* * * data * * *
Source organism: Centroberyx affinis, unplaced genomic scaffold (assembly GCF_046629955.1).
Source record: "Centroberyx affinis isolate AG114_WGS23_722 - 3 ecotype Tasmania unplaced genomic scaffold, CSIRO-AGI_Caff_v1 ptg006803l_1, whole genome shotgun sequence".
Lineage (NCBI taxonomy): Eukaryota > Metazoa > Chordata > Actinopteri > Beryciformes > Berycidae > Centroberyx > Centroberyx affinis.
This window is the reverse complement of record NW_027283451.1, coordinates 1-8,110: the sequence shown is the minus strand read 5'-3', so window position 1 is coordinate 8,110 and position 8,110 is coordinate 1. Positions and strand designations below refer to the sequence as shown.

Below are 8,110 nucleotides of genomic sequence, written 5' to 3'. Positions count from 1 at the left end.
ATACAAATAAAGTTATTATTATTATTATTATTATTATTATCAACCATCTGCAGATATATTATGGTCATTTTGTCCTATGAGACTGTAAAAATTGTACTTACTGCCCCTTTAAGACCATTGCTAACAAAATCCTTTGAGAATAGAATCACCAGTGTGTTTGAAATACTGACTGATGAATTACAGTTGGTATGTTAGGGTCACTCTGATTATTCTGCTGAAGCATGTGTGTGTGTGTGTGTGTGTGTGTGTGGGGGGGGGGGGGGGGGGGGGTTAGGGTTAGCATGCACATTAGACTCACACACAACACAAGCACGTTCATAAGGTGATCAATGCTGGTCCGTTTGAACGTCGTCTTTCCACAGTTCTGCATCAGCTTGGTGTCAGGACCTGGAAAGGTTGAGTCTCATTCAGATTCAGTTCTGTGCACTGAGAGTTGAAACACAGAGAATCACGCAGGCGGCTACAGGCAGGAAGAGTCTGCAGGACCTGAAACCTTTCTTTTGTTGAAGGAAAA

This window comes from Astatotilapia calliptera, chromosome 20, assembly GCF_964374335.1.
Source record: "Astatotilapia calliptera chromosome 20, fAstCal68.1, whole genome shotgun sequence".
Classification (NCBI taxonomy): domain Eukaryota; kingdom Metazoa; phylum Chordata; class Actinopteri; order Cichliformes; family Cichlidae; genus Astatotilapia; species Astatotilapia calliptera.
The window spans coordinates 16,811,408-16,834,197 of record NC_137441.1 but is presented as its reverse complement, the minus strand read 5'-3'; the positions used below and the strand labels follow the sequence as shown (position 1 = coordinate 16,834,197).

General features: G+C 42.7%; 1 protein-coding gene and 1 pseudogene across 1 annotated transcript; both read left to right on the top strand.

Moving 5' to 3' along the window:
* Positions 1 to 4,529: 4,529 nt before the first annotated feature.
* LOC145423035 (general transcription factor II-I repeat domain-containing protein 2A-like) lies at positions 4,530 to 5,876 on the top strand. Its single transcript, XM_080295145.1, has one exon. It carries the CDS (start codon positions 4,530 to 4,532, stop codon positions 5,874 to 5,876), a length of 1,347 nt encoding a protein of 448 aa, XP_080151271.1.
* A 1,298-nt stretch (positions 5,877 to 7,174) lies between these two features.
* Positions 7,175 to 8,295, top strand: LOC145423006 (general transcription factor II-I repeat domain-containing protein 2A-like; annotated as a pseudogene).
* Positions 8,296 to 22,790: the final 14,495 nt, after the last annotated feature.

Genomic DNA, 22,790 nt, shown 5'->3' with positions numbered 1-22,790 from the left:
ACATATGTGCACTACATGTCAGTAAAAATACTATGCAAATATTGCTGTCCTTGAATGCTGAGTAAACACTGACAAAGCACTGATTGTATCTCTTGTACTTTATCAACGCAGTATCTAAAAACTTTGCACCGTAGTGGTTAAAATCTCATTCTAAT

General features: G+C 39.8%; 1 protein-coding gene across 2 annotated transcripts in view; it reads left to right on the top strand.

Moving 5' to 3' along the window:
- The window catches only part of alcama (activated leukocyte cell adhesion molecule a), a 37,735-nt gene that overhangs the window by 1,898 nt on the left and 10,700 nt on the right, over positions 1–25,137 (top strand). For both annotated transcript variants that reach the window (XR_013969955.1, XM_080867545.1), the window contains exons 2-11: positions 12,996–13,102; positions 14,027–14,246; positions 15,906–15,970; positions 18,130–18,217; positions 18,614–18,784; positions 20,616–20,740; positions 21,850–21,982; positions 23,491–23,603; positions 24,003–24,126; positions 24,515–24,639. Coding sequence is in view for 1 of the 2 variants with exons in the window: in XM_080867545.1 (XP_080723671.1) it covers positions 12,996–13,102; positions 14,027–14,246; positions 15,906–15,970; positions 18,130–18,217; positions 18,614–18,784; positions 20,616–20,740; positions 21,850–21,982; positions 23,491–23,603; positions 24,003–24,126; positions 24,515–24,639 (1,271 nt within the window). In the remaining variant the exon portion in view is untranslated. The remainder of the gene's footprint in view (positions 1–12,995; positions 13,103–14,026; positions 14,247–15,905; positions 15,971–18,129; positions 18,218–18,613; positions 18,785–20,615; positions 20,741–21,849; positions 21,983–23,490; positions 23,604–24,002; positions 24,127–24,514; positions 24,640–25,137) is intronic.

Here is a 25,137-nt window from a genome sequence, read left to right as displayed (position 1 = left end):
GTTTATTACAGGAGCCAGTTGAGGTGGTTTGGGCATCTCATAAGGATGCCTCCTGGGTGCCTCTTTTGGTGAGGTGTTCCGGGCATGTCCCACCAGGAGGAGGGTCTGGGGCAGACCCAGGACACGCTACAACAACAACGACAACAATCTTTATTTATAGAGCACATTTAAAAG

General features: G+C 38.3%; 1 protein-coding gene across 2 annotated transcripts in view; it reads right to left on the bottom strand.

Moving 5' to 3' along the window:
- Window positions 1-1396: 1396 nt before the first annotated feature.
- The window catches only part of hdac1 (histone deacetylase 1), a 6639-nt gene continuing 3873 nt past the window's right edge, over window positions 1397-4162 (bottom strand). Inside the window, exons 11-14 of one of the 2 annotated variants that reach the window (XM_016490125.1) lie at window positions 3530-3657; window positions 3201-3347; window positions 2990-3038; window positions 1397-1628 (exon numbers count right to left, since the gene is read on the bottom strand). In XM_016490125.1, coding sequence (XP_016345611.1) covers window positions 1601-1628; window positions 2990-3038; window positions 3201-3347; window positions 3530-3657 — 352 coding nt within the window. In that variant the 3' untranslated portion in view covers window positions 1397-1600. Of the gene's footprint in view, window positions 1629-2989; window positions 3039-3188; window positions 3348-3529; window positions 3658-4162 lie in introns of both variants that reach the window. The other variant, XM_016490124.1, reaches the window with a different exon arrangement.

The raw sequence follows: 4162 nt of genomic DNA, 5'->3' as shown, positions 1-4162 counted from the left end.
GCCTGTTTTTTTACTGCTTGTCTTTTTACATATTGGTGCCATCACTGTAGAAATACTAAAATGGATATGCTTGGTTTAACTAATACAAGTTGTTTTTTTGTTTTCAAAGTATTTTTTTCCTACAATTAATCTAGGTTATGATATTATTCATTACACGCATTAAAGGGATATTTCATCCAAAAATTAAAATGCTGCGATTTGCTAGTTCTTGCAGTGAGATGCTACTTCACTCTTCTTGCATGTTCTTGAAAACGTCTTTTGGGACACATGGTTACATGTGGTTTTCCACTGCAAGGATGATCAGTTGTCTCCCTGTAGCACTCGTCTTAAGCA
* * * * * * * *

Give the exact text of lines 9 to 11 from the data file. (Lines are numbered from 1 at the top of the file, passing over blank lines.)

Classification (NCBI taxonomy): domain Eukaryota; kingdom Metazoa; phylum Chordata; class Actinopteri; order Cichliformes; family Cichlidae; genus Astatotilapia; species Astatotilapia calliptera.
The window spans coordinates 16,811,408-16,834,197 of record NC_137441.1 but is presented as its reverse complement, the minus strand read 5'-3'; the positions used below and the strand labels follow the sequence as shown (position 1 = coordinate 16,834,197).

General features: G+C 42.7%; 1 protein-coding gene and 1 pseudogene across 1 annotated transcript; both read left to right on the top strand.